Training for Life Campus: SOMO’s Training for Life Campus, a world class, 44,000 square foot facility, will be built in mid-Missouri located for more than 103,000 people in the state who would qualify for SOMO programs. The Training for Life Campus will offer state of art facilities to all of our athletes, families and volunteers. The campus will be dedicated to sports skill development, with the outdoor fields and courts begin professionally styled in universal design. The facility will offer health screenings to athletes annually for each of the seven Healthy Athletes screening disciplines we focus on (vision, audiology, dentistry, podiatry, physical therapy, physical exams, and general health), increased from the current number of 250. The final component of the Training for Life Campus, is to provide a facility that incorporates the values of Special Olympics Missouri and brings about a facility that embodies a strong commitment to community outreach.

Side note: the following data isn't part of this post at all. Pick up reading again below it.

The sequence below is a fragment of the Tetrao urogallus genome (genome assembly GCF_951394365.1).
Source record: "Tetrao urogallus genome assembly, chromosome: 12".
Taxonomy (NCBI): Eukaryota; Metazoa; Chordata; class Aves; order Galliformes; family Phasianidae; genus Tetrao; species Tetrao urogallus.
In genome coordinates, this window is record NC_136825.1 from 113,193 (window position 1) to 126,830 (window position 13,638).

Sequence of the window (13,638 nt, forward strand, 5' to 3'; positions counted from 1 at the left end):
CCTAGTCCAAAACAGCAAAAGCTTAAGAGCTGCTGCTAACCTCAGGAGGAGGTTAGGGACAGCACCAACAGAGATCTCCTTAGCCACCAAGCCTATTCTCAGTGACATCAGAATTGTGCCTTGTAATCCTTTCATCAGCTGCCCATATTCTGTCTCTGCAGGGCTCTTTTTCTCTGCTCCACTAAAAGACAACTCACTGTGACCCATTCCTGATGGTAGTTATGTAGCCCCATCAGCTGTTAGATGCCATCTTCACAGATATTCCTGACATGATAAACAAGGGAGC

Population(s) Served
People with physical disabilities